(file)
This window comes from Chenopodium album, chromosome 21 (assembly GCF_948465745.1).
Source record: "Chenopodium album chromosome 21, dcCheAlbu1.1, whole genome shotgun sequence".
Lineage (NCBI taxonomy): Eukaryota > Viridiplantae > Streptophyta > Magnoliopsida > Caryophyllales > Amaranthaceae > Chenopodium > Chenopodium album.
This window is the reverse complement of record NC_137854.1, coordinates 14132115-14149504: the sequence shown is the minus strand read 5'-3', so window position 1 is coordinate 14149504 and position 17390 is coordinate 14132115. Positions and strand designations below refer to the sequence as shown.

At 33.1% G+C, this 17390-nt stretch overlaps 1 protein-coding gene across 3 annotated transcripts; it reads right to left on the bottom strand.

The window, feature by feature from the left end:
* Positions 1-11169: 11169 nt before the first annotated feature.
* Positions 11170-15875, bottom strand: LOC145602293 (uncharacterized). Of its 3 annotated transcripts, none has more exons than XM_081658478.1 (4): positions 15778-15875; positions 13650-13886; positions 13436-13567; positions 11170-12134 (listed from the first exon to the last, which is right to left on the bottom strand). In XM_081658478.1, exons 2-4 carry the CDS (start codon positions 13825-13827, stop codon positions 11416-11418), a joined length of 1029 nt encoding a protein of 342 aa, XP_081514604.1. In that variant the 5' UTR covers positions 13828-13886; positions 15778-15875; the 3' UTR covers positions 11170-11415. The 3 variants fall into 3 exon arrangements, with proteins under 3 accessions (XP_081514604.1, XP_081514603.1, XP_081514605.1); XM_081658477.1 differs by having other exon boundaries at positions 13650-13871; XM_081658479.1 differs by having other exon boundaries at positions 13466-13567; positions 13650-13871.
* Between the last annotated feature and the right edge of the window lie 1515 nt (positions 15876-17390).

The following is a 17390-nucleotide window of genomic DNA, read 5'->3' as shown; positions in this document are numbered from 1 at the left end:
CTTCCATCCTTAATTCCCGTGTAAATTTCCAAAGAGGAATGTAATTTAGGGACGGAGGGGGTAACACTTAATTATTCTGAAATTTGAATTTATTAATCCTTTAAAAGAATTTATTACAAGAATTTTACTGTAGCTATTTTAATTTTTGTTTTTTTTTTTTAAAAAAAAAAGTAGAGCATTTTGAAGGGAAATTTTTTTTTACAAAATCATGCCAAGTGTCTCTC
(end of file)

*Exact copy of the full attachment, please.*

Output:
This window comes from Chenopodium album, chromosome 21 (assembly GCF_948465745.1).
Source record: "Chenopodium album chromosome 21, dcCheAlbu1.1, whole genome shotgun sequence".
Lineage (NCBI taxonomy): Eukaryota > Viridiplantae > Streptophyta > Magnoliopsida > Caryophyllales > Amaranthaceae > Chenopodium > Chenopodium album.
This window is the reverse complement of record NC_137854.1, coordinates 14132115-14149504: the sequence shown is the minus strand read 5'-3', so window position 1 is coordinate 14149504 and position 17390 is coordinate 14132115. Positions and strand designations below refer to the sequence as shown.

At 33.1% G+C, this 17390-nt stretch overlaps 1 protein-coding gene across 3 annotated transcripts; it reads right to left on the bottom strand.

The window, feature by feature from the left end:
* Positions 1-11169: 11169 nt before the first annotated feature.
* Positions 11170-15875, bottom strand: LOC145602293 (uncharacterized). Of its 3 annotated transcripts, none has more exons than XM_081658478.1 (4): positions 15778-15875; positions 13650-13886; positions 13436-13567; positions 11170-12134 (listed from the first exon to the last, which is right to left on the bottom strand). In XM_081658478.1, exons 2-4 carry the CDS (start codon positions 13825-13827, stop codon positions 11416-11418), a joined length of 1029 nt encoding a protein of 342 aa, XP_081514604.1. In that variant the 5' UTR covers positions 13828-13886; positions 15778-15875; the 3' UTR covers positions 11170-11415. The 3 variants fall into 3 exon arrangements, with proteins under 3 accessions (XP_081514604.1, XP_081514603.1, XP_081514605.1); XM_081658477.1 differs by having other exon boundaries at positions 13650-13871; XM_081658479.1 differs by having other exon boundaries at positions 13466-13567; positions 13650-13871.
* Between the last annotated feature and the right edge of the window lie 1515 nt (positions 15876-17390).

The following is a 17390-nucleotide window of genomic DNA, read 5'->3' as shown; positions in this document are numbered from 1 at the left end:
CTTCCATCCTTAATTCCCGTGTAAATTTCCAAAGAGGAATGTAATTTAGGGACGGAGGGGGTAACACTTAATTATTCTGAAATTTGAATTTATTAATCCTTTAAAAGAATTTATTACAAGAATTTTACTGTAGCTATTTTAATTTTTGTTTTTTTTTTTTAAAAAAAAAAGTAGAGCATTTTGAAGGGAAATTTTTTTTTACAAAATCATGCCAAGTGTCTCTC